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8<h1>TinyXml Documentation</h1>
10<h3 align="center">2.4.0 </h3><h1>TinyXml </h1>
12TinyXml is a simple, small, C++ XML parser that can be easily integrating into other programs.<p>
13<h2>What it does. </h2>
15In brief, TinyXml parses an XML document, and builds from that a Document Object Model (DOM) that can be read, modified, and saved.<p>
16XML stands for "eXtensible Markup Language." It allows you to create your own document markups. Where HTML does a very good job of marking documents for browsers, XML allows you to define any kind of document markup, for example a document that describes a "to do" list for an organizer application. XML is a very structured and convenient format. All those random file formats created to store application data can all be replaced with XML. One parser for everything.<p>
17The best place for the complete, correct, and quite frankly hard to read spec is at <a href="http://www.w3.org/TR/2004/REC-xml-20040204/">http://www.w3.org/TR/2004/REC-xml-20040204/</a>. An intro to XML (that I really like) can be found at <a href="http://skew.org/xml/tutorial/">http://skew.org/xml/tutorial</a>.<p>
18There are different ways to access and interact with XML data. TinyXml uses a Document Object Model (DOM), meaning the XML data is parsed into a C++ objects that can be browsed and manipulated, and then written to disk or another output stream. You can also construct an XML document from scratch with C++ objects and write this to disk or another output stream.<p>
19TinyXml is designed to be easy and fast to learn. It is two headers and four cpp files. Simply add these to your project and off you go. There is an example file - xmltest.cpp - to get you started.<p>
20TinyXml is released under the ZLib license, so you can use it in open source or commercial code. The details of the license are at the top of every source file.<p>
21TinyXml attempts to be a flexible parser, but with truly correct and compliant XML output. TinyXml should compile on any reasonably C++ compliant system. It does not rely on exceptions or RTTI. It can be compiled with or without STL support. TinyXml fully supports the UTF-8 encoding, and the first 64k character entities.<p>
22<h2>What it doesn't do. </h2>
24It doesnt parse or use DTDs (Document Type Definitions) or XSLs (eXtensible Stylesheet Language.) There are other parsers out there (check out www.sourceforge.org, search for XML) that are much more fully featured. But they are also much bigger, take longer to set up in your project, have a higher learning curve, and often have a more restrictive license. If you are working with browsers or have more complete XML needs, TinyXml is not the parser for you.<p>
25The following DTD syntax will not parse at this time in TinyXml:<p>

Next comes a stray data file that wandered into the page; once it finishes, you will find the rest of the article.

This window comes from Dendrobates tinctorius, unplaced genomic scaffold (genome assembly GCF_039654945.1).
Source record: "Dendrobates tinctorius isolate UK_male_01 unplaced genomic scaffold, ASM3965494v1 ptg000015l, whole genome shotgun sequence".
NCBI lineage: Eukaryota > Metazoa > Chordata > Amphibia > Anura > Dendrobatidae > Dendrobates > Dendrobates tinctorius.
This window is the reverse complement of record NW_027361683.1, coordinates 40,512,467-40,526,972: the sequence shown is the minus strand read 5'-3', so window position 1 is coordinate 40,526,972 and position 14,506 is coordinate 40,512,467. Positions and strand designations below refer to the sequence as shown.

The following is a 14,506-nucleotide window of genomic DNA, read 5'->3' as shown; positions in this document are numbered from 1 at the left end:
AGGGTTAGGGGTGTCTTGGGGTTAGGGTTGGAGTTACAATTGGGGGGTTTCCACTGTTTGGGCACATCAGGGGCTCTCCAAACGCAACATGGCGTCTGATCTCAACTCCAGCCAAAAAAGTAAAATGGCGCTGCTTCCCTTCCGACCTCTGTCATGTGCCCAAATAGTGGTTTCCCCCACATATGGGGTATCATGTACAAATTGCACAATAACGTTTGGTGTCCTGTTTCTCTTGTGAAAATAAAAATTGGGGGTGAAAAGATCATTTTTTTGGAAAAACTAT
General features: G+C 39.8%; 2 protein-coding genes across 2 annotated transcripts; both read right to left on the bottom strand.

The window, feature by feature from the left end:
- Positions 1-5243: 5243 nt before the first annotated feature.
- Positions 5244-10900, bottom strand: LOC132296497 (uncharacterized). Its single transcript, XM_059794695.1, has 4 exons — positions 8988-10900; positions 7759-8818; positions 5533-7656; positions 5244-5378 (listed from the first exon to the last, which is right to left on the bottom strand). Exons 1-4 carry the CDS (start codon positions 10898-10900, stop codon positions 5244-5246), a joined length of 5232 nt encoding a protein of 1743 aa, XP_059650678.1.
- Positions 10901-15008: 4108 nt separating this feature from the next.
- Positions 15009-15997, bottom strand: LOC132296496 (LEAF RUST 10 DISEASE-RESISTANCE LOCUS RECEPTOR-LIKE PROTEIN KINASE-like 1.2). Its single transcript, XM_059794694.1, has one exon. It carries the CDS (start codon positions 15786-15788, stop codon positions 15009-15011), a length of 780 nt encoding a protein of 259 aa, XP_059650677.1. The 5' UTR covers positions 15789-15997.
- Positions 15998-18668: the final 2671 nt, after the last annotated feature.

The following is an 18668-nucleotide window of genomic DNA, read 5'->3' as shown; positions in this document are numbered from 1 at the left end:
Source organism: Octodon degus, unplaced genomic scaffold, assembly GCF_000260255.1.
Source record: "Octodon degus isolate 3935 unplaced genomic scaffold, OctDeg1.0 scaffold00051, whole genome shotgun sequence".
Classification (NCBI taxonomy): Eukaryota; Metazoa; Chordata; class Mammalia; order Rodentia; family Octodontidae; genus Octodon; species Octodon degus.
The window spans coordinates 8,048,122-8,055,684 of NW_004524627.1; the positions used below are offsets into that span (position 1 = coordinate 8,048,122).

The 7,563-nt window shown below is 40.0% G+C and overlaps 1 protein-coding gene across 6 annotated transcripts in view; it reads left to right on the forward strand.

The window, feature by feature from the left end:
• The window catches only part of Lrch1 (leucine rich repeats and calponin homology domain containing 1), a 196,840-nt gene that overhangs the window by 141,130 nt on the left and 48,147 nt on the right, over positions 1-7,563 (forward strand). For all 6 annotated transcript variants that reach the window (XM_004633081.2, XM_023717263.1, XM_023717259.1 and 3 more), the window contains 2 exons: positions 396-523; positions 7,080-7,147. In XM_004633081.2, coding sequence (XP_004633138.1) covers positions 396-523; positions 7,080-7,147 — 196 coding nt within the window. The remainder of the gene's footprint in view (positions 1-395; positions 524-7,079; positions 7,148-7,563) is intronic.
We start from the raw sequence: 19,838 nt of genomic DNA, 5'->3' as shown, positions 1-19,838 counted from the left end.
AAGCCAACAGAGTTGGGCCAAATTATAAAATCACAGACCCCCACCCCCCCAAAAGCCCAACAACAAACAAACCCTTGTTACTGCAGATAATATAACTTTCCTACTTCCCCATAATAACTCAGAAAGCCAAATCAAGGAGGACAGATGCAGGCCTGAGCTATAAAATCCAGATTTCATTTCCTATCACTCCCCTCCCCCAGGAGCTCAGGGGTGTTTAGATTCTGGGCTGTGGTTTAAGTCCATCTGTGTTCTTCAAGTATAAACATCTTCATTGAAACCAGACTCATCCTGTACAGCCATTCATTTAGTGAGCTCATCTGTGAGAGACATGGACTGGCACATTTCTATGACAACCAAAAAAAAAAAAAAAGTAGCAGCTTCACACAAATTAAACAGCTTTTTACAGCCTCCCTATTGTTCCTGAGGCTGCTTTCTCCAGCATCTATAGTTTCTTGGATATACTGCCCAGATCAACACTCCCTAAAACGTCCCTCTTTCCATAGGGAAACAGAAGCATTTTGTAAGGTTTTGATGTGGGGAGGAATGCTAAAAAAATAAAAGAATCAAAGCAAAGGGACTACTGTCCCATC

26<div class="fragment"><pre class="fragment">	&lt;!DOCTYPE Archiv [
27	 &lt;!ELEMENT Comment (#PCDATA)&gt;
28	]&gt;
30because TinyXml sees this as a !DOCTYPE node with an illegally embedded !ELEMENT node. This may be addressed in the future.<p>
31<h2>Tutorials. </h2>
33For the impatient, here is a tutorial to get you going. A great way to get started, but it is worth your time to read this (very short) manual completely.<p>
35<li><a class="el" href="tutorial0.html">TinyXML Tutorial</a></li></ul>
37<h2>Code Status. </h2>
39TinyXml is mature, tested code. It is very stable. If you find bugs, please file a bug report on the sourceforge web site (www.sourceforge.net/projects/tinyxml). We'll get them straightened out as soon as possible.<p>
40There are some areas of improvement; please check sourceforge if you are interested in working on TinyXml.<p>
41<h2>Features </h2>
43<h3>Using STL </h3>
45TinyXml can be compiled to use or not use STL. When using STL, TinyXml uses the std::string class, and fully supports std::istream, std::ostream, operator&lt;&lt;, and operator&gt;&gt;. Many API methods have both 'const char*' and 'const std::string&amp;' forms.<p>
46When STL support is compiled out, no STL files are included whatsover. All the string classes are implemented by TinyXml itself. API methods all use the 'const char*' form for input.<p>
47Use the compile time define:<p>
49to compile one version or the other. This can be passed by the compiler, or set as the first line of "tinyxml.h".<p>
50Note: If compiling the test code in Linux, setting the environment variable TINYXML_USE_STL=YES/NO will control STL compilation. In the Windows project file, STL and non STL targets are provided. In your project, its probably easiest to add the line "#define TIXML_USE_STL" as the first line of <a class="el" href="tinyxml_8h-source.html">tinyxml.h</a>.<p>
51<h3>UTF-8 </h3>
53TinyXml supports UTF-8 allowing to manipulate XML files in any language. TinyXml also supports "legacy mode" - the encoding used before UTF-8 support and probably best described as "extended ascii".<p>
54Normally, TinyXml will try to detect the correct encoding and use it. However, by setting the value of TIXML_DEFAULT_ENCODING in the header file, TinyXml can be forced to always use one encoding.<p>